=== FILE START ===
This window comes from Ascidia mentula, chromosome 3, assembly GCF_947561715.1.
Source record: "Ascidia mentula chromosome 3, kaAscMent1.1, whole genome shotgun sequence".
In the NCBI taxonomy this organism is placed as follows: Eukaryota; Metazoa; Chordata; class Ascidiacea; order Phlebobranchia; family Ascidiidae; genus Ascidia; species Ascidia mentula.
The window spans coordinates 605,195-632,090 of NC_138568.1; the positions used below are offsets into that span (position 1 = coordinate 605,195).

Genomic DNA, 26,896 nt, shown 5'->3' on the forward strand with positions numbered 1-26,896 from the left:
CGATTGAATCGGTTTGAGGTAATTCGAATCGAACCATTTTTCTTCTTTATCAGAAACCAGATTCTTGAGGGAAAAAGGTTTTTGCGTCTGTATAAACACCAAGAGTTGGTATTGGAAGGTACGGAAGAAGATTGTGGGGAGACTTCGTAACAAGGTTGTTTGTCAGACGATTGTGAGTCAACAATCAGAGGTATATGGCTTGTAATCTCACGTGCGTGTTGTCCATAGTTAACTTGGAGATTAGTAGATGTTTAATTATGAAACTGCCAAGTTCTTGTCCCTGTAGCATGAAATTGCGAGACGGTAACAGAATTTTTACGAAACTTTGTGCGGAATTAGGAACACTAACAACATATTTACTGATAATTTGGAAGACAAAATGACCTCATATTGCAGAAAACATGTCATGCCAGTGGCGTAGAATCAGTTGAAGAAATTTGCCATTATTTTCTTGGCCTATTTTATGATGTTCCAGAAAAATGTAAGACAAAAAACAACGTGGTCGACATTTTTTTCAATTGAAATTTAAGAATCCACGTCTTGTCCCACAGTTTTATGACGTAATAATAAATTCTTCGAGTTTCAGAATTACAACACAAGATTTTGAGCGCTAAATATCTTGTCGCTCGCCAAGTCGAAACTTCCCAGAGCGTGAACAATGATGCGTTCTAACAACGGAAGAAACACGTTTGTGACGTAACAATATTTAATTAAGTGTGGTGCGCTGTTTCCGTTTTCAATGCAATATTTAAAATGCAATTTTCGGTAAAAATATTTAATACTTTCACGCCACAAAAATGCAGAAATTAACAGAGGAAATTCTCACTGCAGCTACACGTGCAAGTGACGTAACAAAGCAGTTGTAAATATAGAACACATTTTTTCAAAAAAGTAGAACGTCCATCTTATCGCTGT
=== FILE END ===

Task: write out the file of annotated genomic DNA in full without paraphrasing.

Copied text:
This window comes from Ascidia mentula, chromosome 3, assembly GCF_947561715.1.
Source record: "Ascidia mentula chromosome 3, kaAscMent1.1, whole genome shotgun sequence".
In the NCBI taxonomy this organism is placed as follows: Eukaryota; Metazoa; Chordata; class Ascidiacea; order Phlebobranchia; family Ascidiidae; genus Ascidia; species Ascidia mentula.
The window spans coordinates 605,195-632,090 of NC_138568.1; the positions used below are offsets into that span (position 1 = coordinate 605,195).

Genomic DNA, 26,896 nt, shown 5'->3' on the forward strand with positions numbered 1-26,896 from the left:
CGATTGAATCGGTTTGAGGTAATTCGAATCGAACCATTTTTCTTCTTTATCAGAAACCAGATTCTTGAGGGAAAAAGGTTTTTGCGTCTGTATAAACACCAAGAGTTGGTATTGGAAGGTACGGAAGAAGATTGTGGGGAGACTTCGTAACAAGGTTGTTTGTCAGACGATTGTGAGTCAACAATCAGAGGTATATGGCTTGTAATCTCACGTGCGTGTTGTCCATAGTTAACTTGGAGATTAGTAGATGTTTAATTATGAAACTGCCAAGTTCTTGTCCCTGTAGCATGAAATTGCGAGACGGTAACAGAATTTTTACGAAACTTTGTGCGGAATTAGGAACACTAACAACATATTTACTGATAATTTGGAAGACAAAATGACCTCATATTGCAGAAAACATGTCATGCCAGTGGCGTAGAATCAGTTGAAGAAATTTGCCATTATTTTCTTGGCCTATTTTATGATGTTCCAGAAAAATGTAAGACAAAAAACAACGTGGTCGACATTTTTTTCAATTGAAATTTAAGAATCCACGTCTTGTCCCACAGTTTTATGACGTAATAATAAATTCTTCGAGTTTCAGAATTACAACACAAGATTTTGAGCGCTAAATATCTTGTCGCTCGCCAAGTCGAAACTTCCCAGAGCGTGAACAATGATGCGTTCTAACAACGGAAGAAACACGTTTGTGACGTAACAATATTTAATTAAGTGTGGTGCGCTGTTTCCGTTTTCAATGCAATATTTAAAATGCAATTTTCGGTAAAAATATTTAATACTTTCACGCCACAAAAATGCAGAAATTAACAGAGGAAATTCTCACTGCAGCTACACGTGCAAGTGACGTAACAAAGCAGTTGTAAATATAGAACACATTTTTTCAAAAAAGTAGAACGTCCATCTTATCGCTGT